View Poll Results: Did you buy shares ?

Voters
1104. You may not vote on this poll
  • Yes, I'm acting now !

    693 62.77%
  • No

    411 37.23%
  1. BACK-2-BLACK's Avatar
    I love my passport too.

    Perfect size, perfect OS.... Best phone out there in my opinion.

    I think the brand is too tarnished at the mainstream consumer level and would require a lot of money (and time) to advertise and get over that hump.

    Samsung and Apple pay big bucks just to maintain and try and gain more market share, don't think BB has that kind of budget to compete.
    bungaboy, rarsen, bbjdog and 7 others like this.
    03-26-15 07:49 AM
  2. bspence87's Avatar
    You say that handsets don't make money, but for whom? Apple makes lots and lots of money.
    Posted via CB10
    Yeah, and only Apple.
    There was a time when Nike could charge $100 for a nylon track suit.
    There was a time when every girl flocked to their closest Lululemon to buy a $150 pair of track pants.
    There was a time when everyone wanted a Sony discman for $200 that performed the same tasks as the $22 ones at Radio Shack.
    Heck, people used to love the small feel of Radio Shack.

    In the first and third case, the company's adapted. Moved on and kept their product offering diverse.
    In the second and fourth, not so much (we know how it ended for RS)



    Posted via CB10
    03-26-15 08:04 AM
  3. MollyMorton's Avatar
    I love my passport too.

    Perfect size, perfect OS.... Best phone out there in my opinion.

    I think the brand is too tarnished at the mainstream consumer level and would require a lot of money (and time) to advertise and get over that hump.

    Samsung and Apple pay big bucks just to maintain and try and gain more market share, don't think BB has that kind of budget to compete.
    Here, I honestly think you and perhaps BlackBerry have been mistaken. I absolutely agree with you when you point out the tarnished brand imagine, and when you hint that marketing on the scale that Apple and Samsung do would be impossible. What has happened, however, is that the lack of any real advertising push at all has led to a cycle of poor sales, followed by poor perception and brand image, which has fed back into poor sales, and so on. What most of us who own a Passport know is that people DO find the device engaging, and WOULD be interested in buying. I also find it hard to believe that failure on the hardware side hasn't hurt enterprise opinions/brand perception.

    It's not all about gaining huge market share at this point; it's about ending these still-birth marketing (non)campaigns, and having enough confidence in the product to make a medium sized push rather than none, or one they can't afford. It's better not to launch a phone at all than to launch one and immediately doom it to poor sales and the laughter and derision that follow.

    Posted via CB10
    03-26-15 08:12 AM
  4. theRock1975's Avatar
    From BNN:

    Earnings preview.

    The BBRY Café.  [Formerly: I support BBRY and I buy shares]-cbbavfruuaatnd-.png


    From theRock1975:

    What to expect tomorrow:


    The BBRY Café.  [Formerly: I support BBRY and I buy shares]-crackberry-image-2-.jpg

    Posted via CB10
    03-26-15 08:42 AM
  5. plasmid_boy's Avatar
    Here, I honestly think you and perhaps BlackBerry have been mistaken. I absolutely agree with you when you point out the tarnished brand imagine, and when you hint that marketing on the scale that Apple and Samsung do would be impossible. What has happened, however, is that the lack of any real advertising push at all has led to a cycle of poor sales, followed by poor perception and brand image, which has fed back into poor sales, and so on. What most of us who own a Passport know is that people DO find the device engaging, and WOULD be interested in buying. I also find it hard to believe that failure on the hardware side hasn't hurt enterprise opinions/brand perception.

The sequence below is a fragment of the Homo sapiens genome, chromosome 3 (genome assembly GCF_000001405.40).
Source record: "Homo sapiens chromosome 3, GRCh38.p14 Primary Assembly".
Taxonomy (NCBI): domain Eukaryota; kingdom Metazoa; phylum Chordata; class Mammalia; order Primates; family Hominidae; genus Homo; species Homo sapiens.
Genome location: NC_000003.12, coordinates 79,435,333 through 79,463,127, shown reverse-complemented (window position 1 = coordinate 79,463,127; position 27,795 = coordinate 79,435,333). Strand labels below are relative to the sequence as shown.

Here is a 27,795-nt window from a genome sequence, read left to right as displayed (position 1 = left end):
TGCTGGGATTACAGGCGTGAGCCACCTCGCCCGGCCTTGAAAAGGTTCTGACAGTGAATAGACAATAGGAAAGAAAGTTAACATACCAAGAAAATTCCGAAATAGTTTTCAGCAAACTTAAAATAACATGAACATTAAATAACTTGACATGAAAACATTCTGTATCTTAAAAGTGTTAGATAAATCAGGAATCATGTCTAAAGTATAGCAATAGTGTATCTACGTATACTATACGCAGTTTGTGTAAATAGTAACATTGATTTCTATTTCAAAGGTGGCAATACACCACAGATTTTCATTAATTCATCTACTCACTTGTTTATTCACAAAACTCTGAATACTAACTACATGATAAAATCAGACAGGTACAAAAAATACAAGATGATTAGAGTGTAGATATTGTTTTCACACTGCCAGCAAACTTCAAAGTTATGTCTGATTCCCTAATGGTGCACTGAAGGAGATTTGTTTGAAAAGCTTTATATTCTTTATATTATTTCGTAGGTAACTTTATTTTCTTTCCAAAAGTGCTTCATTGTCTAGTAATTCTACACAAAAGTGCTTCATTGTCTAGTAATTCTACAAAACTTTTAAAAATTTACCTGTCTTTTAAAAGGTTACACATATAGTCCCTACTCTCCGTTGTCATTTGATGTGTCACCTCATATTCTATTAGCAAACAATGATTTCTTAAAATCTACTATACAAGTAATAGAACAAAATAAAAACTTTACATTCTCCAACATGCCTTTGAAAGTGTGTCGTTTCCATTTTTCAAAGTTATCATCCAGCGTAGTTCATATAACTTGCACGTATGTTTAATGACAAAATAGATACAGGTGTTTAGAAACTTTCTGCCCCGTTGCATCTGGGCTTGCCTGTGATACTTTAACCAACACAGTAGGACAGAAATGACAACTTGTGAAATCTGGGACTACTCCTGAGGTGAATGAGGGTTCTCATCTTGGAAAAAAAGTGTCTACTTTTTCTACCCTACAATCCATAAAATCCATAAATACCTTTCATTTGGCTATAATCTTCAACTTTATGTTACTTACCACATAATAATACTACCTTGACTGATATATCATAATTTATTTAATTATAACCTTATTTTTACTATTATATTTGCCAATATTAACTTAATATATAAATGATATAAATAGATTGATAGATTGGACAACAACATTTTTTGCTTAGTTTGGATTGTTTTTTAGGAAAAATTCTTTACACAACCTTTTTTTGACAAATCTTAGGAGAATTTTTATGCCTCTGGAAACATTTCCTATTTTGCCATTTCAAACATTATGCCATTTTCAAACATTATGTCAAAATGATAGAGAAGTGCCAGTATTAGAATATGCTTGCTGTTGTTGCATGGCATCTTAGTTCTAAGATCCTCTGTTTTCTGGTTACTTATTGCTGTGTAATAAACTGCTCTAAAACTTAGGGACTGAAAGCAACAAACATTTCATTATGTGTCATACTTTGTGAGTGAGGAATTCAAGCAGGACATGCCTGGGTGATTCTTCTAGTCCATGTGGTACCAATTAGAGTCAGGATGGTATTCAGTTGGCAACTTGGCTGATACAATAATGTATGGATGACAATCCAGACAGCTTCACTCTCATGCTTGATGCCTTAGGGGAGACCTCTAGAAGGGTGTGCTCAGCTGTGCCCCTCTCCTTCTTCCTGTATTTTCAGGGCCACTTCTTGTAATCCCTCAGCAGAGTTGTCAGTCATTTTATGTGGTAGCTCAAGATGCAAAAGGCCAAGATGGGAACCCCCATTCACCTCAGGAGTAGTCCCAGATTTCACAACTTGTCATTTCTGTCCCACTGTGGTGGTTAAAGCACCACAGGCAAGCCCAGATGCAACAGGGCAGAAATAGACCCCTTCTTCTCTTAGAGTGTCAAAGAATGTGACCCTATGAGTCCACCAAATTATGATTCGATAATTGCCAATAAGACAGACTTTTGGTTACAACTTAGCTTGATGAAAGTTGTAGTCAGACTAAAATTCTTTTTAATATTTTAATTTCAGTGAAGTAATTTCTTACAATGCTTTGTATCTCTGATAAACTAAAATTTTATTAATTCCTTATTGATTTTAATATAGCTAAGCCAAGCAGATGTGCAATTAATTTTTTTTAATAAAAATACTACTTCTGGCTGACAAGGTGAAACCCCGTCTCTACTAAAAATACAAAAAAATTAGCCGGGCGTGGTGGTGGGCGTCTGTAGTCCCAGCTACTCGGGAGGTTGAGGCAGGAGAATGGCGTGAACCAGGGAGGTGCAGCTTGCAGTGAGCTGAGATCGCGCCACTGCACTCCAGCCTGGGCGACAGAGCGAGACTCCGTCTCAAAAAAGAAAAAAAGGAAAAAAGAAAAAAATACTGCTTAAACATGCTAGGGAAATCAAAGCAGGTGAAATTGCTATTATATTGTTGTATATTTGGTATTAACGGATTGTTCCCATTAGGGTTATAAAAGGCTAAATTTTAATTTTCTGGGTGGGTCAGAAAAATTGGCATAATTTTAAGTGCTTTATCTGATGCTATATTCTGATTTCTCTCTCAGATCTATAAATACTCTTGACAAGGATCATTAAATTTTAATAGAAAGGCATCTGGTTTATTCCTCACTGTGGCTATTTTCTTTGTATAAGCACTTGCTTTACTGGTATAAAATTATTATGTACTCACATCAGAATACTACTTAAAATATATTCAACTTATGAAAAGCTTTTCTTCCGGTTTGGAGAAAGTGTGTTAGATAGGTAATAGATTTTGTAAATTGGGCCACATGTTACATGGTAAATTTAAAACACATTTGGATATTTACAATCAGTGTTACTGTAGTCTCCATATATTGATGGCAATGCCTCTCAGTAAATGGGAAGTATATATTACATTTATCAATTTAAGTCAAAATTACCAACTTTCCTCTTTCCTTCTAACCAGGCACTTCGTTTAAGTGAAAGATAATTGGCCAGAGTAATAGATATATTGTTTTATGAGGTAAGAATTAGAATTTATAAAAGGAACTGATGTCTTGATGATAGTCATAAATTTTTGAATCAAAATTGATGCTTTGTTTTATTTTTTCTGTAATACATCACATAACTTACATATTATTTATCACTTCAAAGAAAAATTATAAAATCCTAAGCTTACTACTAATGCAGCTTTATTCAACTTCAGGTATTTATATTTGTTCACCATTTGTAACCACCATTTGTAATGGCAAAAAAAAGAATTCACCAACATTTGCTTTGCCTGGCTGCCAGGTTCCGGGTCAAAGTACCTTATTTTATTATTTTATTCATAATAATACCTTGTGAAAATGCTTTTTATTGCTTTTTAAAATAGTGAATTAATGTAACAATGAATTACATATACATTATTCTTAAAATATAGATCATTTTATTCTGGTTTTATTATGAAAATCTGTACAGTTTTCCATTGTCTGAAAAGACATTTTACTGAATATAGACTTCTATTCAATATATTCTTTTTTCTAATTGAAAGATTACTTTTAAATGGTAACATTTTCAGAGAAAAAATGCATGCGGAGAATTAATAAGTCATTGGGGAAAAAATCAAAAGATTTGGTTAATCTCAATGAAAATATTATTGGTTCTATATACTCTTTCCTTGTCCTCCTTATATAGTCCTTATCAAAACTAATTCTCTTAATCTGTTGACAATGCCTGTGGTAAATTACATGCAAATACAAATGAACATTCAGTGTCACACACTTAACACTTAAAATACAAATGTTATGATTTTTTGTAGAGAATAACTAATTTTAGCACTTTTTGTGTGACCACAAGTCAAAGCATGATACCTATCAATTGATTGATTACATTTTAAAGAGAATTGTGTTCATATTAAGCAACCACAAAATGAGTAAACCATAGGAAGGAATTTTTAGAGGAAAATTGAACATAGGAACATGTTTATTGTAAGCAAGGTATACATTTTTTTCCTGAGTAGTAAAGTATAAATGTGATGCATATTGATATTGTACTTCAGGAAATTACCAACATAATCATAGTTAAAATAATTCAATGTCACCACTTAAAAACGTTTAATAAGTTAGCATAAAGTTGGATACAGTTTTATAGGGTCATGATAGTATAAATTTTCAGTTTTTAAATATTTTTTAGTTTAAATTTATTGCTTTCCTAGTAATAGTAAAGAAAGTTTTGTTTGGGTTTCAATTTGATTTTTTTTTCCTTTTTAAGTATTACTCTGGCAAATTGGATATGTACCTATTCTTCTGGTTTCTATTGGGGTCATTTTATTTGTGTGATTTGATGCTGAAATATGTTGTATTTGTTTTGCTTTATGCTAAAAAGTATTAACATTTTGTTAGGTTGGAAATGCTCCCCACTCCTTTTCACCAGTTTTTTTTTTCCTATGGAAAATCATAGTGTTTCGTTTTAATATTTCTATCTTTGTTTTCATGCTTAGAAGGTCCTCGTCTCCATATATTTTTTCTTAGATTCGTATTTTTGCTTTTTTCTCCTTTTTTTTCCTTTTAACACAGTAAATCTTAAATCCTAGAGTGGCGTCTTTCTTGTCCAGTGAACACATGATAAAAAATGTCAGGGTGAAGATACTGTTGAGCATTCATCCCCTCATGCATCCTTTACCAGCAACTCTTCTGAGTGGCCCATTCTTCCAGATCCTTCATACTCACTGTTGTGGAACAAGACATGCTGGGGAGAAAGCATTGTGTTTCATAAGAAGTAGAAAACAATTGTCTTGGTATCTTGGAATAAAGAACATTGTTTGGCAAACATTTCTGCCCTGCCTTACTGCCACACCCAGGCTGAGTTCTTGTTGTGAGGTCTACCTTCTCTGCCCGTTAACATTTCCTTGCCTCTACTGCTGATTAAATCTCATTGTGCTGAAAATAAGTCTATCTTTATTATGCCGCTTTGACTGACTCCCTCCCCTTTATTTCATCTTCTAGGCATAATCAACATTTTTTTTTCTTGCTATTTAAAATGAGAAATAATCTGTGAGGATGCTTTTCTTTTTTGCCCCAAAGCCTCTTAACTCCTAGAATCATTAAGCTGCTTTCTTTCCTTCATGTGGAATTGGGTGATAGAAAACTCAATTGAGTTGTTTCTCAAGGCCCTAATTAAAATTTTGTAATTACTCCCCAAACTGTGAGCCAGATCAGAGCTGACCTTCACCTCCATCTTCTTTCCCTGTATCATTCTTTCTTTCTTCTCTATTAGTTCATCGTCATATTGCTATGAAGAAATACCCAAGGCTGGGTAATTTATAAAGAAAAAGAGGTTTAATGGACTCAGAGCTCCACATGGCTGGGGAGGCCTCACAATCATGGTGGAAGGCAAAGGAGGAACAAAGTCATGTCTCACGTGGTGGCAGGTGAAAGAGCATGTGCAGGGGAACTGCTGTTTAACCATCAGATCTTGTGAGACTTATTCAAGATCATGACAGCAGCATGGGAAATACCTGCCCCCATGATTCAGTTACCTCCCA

It's not all about gaining huge market share at this point; it's about ending these still-birth marketing (non)campaigns, and having enough confidence in the product to make a medium sized push rather than none, or one they can't afford. It's better not to launch a phone at all than to launch one and immediately doom it to poor sales and the laughter and derision that follow.

    Posted via CB10
    IIRC, they spent about $200 million on marketing the BB10 launch. Didn't do anything - money wasted IMO. How did BlackBerry became THE smartphone? The Pros used it. How did Apple (not just phones, but computers too)? The Pros used it (yes, I did started using Mac OSX for it's professional capable Linux OS, but now I have 3 top of the line Macs mostly collecting dust because they have shifted too far to consumers and became too buggy for important work. When the iPhone came out, I also switched from BlackBerry to iPhone hoping that I could do some work over the internet and use the GPS, both of which was unusable on the BlackBerry, but quickly found that the iphone was nothing more than a toy for consumption not for creation). So, I am guessing that if the Pros start using BlackBerry again (I am), then BlackBerry would become popular again. Before that happens, money spent on consumer marketing might not be effective.
    People follow those who get $hit done and there is no better device for that than a BlackBerry.
    Corbu, rarsen, Mr BBRY and 10 others like this.
    03-26-15 08:47 AM
  6. rarsen's Avatar
    OT from the general IoT files, for after hours reading as we wait for good news from BB:

    Top 10 Green Cars ? 2015 Vancouver Auto Show
    03-26-15 08:49 AM
  7. Mr BBRY's Avatar
    Mr BBRY nicely put!

    Just have to point out that there is always time to get in, and staying comfortable at the initial position. My 50/50 rule, good when the price goes up and good when it goes down.